The list goes on and on, a who’s who of men who ruled the world, handed down through the decades to create the mythical status which the World Championship in televised Babylon has enjoyed since 1977.
There is more than one route out of potting perdition. It is made for grinders and speed merchants, dreamers and realists. It is the ultimate test of technique and concentration with no other fixtures across the season played out over three days rather than three hours. Time and game management is part of the conundrum with all four semi-finalists needing to win 35 frames to lift the trophy. Can you overcome yourself as much as the balls?
The Crucible might be cramped behind the scenes and could do with another thousand seats in the main auditorium, but it could add another 10,000 seats and still not satisfy demand for the World Championship. How many fans can actually comfortably watch a snooker match?
Being perched on the back row of the Masters at Alexandra Palace in London with over 2,000 diehards is stretching the limits to how many people can gather around a 12 x 6 ft table without needing a periscope to enjoy what is going on.
The old Wembley Conference Centre housed 2,500 fans between 1979 and 2006, but was demolished 15 years ago during the renovation of Wembley Stadium. The Wembley Arena staged the tournament between 2007 and 2011. Despite housing 4,000 fans, it could not touch the Conference Centre for atmosphere.
One of Hearn's first acts as World Snooker Tour chairman was to rehouse the Masters in Ally Pally, a ploy that has worked well in preserving the traditions of the sport's most celebrated non-ranking tournament.
He has similarly and wisely ring-fenced the sport's biggest event in Sheffield. The Crucible is imperfectly perfect, earning a special place in the psychology of British sport over the past six decades.
The Crucible Theatre is not merely a venue, it forms the cornerstone of snooker's story and development from darkened working men's clubs in the 1970s to a multi-million worldwide televised success story these days.
Dennis Taylor's 18-17 final black ball win over Davis was witnessed by 18.5 million viewers in 1985, still a record audience for BBC2 beyond midnight. In the land of make believe, it also housed the fastest 147 in history when O'Sullivan made his never-to-be-replicated maximum in five minutes and eight seconds in 1997.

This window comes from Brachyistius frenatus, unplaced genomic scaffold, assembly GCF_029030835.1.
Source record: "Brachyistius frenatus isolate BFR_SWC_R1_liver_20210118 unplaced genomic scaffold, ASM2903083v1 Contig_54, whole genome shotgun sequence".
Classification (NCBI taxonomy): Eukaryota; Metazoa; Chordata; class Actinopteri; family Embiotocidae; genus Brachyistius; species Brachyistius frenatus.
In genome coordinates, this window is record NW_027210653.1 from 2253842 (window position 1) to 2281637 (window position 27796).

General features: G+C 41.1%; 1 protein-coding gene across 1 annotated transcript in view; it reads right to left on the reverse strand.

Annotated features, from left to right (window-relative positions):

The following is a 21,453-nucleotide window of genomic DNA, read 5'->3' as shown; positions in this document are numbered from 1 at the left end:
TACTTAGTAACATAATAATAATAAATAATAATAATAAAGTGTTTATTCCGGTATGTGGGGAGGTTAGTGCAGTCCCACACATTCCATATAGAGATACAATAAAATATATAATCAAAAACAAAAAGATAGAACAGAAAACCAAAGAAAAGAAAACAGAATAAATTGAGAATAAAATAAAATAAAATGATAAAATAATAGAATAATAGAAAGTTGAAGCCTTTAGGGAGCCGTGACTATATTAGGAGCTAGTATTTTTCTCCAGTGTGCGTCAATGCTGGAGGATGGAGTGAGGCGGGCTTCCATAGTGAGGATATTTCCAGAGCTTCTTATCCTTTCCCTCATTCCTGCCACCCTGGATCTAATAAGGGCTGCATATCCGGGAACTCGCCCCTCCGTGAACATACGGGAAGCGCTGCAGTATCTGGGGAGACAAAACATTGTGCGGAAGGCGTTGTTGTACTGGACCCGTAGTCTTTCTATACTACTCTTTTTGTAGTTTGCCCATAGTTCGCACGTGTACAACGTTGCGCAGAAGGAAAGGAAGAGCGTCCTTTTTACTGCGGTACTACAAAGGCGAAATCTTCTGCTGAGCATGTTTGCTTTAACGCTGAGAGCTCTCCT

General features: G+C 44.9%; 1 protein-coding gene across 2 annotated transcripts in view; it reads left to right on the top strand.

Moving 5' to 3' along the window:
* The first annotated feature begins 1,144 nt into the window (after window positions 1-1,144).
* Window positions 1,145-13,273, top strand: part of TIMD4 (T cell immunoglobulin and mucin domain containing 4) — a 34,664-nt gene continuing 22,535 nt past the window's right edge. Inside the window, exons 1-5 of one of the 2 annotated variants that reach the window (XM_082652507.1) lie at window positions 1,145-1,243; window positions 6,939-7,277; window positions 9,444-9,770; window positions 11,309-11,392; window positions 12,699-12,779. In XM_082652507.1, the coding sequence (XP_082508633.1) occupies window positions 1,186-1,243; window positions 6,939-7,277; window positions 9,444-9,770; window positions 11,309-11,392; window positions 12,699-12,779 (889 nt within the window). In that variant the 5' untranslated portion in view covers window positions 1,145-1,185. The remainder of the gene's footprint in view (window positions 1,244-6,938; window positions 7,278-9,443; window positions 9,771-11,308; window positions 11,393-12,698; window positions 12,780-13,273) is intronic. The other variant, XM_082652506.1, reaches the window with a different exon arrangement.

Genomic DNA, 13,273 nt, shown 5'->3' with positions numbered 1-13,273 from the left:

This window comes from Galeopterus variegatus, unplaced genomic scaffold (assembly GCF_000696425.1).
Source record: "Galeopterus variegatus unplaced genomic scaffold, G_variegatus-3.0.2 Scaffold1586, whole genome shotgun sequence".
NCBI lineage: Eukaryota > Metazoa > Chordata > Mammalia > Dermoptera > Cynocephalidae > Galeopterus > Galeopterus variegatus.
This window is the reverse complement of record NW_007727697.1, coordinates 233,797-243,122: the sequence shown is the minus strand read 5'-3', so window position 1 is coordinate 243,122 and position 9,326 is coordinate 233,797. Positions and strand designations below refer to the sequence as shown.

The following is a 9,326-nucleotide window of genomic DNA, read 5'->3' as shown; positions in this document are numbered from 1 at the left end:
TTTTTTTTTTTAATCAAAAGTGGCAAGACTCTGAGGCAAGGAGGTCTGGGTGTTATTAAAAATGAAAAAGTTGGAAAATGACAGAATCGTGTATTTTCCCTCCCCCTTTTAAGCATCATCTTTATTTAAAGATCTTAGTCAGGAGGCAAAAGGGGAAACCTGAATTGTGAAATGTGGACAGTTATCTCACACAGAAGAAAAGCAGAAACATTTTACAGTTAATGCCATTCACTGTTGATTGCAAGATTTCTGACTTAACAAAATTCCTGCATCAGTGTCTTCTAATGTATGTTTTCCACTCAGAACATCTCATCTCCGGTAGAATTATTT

'Nothing like it'

Yet is easy to forget how close snooker came to the abyss in the not so naughty noughties.
Murphy's rise to become world champion at the Crucible at odds of 150-1 in 2005 also coincided with the sport being seemingly mortally wounded by a lack of investment.
When UK tobacco companies were banned from sponsoring sporting events in the UK, snooker appeared to be in ruins despite attracting a vast audience of viewers even when the sport was in the doldrums with only six ranking events in the 2005/06 season.
When England won the Ashes in 2005 and cricket was broadcast by terrestrial television on Channel 4, eight sessions of snooker over the year attracted a larger audience than the peak viewing figures at any point during that Ashes series.
Be careful what you wish for. The BDO World Darts Championship was staged by the Lakeside Country Club in Surrey between 1986 until 2019, but ran into financial difficulties when it moved to the O2 last year. It is no more, a relic from a bygone age.

Barry Hearn at the Crucible in Sheffield.

Image credit: Eurosport

Snooker is ahead of the curve courtesy of the hard work carried out by Barry Hearn over the past decade in buffeting it from the financial storms that rage. It remains buoyant in a saturated market.
“There’s over 500 million people around the world watching this little 900-seater venue," he said ahead of last year's Covid-19 delayed World Championship. "There’s really nothing like it. And with fans there, it’s going to be something to cherish.”
This is not a debate between modernisers or traditionalists, but merely one of common sense. Staying put allows expansion.
Attempting to dislodge the World Championship from the Crucible Theatre would be an act of sporting sacrilege.